In an interview, Karen Kozarsky, CSO of SwanBio discusses the new data being presented at AAN on AAV-based gene therapy candidate SBT101.
Karen Kozarsky, PhD, Chief Scientific Officer and Co-founder of SwanBio Therapeutics, discussed the latest data on lead candidate SBT101, an AAV-based gene therapy to treat adrenomyeloneuropathy (AMN). The treatment is designed to compensate for the ABCD1 gene mutation found in individuals living with the rare neurodegenerative disease.
SwanBio presented new preclinical data on SBT101 at the American Academy of Neurology (AAN) 2022 Annual Meeting in Seattle. These data build on previous research that showed on-target effects analyzed across multiple measurements and a favorable safety profile with no observed treatment-related adverse events.
Currently, there are no approved treatments for adrenomyeloneuropathy. Kozarsky explained that the standard of care is symptom control, and symptoms of AMN are deblitating. Often, people begin losing mobility in adulthood in addition to experiencing incontinence, pain, and sexual dysfunction.
"What we're trying to do with SBT101," she said, "is to actually address the root cause of the disease. So, we're trying to compensate for that disease causing mutation in the ABCD1 gene by replacing its activity for patients."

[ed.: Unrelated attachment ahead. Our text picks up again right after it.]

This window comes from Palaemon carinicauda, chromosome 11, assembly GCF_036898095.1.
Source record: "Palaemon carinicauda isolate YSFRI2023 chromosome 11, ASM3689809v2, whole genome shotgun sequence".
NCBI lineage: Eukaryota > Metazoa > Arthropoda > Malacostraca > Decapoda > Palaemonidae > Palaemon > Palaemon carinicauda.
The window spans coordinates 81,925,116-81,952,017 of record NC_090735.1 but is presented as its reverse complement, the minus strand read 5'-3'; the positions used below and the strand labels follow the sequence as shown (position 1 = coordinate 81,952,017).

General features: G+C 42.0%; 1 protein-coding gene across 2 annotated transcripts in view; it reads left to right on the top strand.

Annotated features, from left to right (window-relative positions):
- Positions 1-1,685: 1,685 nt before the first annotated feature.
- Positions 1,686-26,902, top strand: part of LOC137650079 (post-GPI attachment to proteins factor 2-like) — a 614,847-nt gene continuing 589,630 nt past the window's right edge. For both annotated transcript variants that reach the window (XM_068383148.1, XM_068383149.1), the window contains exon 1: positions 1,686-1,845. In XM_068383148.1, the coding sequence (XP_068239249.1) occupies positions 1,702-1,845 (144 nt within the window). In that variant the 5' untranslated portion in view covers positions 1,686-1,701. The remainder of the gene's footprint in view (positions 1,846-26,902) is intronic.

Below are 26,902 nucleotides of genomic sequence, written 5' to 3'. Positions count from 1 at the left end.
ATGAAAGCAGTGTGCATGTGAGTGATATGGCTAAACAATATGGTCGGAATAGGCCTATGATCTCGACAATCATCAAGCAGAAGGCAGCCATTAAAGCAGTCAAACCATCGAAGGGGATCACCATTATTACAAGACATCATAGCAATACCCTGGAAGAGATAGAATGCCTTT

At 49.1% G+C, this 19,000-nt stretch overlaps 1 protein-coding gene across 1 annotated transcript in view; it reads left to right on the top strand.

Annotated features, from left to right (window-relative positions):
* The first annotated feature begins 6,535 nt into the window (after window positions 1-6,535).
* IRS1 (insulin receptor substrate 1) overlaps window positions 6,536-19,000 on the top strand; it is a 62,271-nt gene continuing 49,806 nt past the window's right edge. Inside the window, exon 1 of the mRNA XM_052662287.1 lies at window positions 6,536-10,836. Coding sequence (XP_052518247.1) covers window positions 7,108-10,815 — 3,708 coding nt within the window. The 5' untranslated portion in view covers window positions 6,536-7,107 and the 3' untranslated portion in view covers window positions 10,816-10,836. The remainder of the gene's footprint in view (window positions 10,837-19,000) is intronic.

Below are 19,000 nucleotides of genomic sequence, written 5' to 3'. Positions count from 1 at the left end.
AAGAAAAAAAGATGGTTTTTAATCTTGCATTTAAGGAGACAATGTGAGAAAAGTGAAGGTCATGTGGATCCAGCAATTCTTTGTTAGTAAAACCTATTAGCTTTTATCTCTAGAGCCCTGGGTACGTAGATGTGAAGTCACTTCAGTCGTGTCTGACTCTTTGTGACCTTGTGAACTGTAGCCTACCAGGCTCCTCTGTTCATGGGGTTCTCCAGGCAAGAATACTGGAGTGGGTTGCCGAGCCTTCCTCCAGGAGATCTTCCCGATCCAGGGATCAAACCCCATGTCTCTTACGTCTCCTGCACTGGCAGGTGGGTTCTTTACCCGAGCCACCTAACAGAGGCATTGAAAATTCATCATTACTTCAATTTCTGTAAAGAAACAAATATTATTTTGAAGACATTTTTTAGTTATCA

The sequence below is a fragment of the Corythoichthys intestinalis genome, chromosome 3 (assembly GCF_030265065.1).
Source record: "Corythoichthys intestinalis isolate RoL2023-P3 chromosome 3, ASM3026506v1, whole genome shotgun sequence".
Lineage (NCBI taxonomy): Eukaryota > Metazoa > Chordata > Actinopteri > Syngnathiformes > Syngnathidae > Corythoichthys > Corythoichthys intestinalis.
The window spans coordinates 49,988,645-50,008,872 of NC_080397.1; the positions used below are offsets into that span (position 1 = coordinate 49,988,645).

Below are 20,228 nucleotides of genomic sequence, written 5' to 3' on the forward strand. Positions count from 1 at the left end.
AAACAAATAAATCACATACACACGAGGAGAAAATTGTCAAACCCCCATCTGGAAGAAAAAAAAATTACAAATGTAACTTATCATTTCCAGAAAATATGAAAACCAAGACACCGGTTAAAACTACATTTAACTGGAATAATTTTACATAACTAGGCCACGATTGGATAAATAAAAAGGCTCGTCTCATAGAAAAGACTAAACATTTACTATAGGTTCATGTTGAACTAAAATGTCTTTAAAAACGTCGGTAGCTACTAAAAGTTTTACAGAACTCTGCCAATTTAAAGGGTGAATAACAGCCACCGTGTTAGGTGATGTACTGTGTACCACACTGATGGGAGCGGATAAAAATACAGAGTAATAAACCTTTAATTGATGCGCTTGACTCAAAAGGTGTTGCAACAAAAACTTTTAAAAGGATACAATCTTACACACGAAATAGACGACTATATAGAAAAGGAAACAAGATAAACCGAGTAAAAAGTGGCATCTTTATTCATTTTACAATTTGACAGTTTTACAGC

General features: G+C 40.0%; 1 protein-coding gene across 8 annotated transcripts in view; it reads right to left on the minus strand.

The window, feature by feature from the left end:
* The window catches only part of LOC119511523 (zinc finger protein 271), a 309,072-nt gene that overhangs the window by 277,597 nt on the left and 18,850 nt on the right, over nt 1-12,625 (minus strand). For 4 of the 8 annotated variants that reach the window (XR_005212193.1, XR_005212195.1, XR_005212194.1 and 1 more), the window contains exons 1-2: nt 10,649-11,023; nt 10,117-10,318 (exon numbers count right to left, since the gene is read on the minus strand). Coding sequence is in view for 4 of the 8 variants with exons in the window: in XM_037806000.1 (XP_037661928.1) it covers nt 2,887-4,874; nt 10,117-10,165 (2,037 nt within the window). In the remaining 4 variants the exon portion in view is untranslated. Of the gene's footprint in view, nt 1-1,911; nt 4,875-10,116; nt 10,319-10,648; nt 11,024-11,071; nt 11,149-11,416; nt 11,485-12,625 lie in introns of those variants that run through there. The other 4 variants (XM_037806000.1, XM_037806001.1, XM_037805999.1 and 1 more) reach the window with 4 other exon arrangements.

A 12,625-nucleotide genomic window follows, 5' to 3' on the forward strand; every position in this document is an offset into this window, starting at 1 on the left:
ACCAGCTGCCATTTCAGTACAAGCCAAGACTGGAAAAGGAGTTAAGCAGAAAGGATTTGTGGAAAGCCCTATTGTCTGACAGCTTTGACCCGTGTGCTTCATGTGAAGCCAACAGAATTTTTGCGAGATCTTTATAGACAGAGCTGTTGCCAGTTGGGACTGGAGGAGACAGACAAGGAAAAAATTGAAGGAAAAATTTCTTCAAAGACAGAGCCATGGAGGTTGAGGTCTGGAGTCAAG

Kozarsky emphasized the amount of work and focus that the company has put into getting a good delivery of the therapeutic into the spinal cord. The additional work put in to this approach could serve as an advantage in delivering the treatment fully throughout the affected tissues.
"So, really understanding more about what can affect drug delivery to the spinal cord by delivering through the intrathecal approach, which is a fairly readily accessible approach to this," she said.
The randomized, controlled phase 1/2 clinical trial for SBT101 is expected to begin in the second half of 2022. The treatment has already received clearance for its Investigational New Drug application by the US Food and Drug Administration (FDA) earlier this year and was granted Fast Track and Orphan Drug Designation.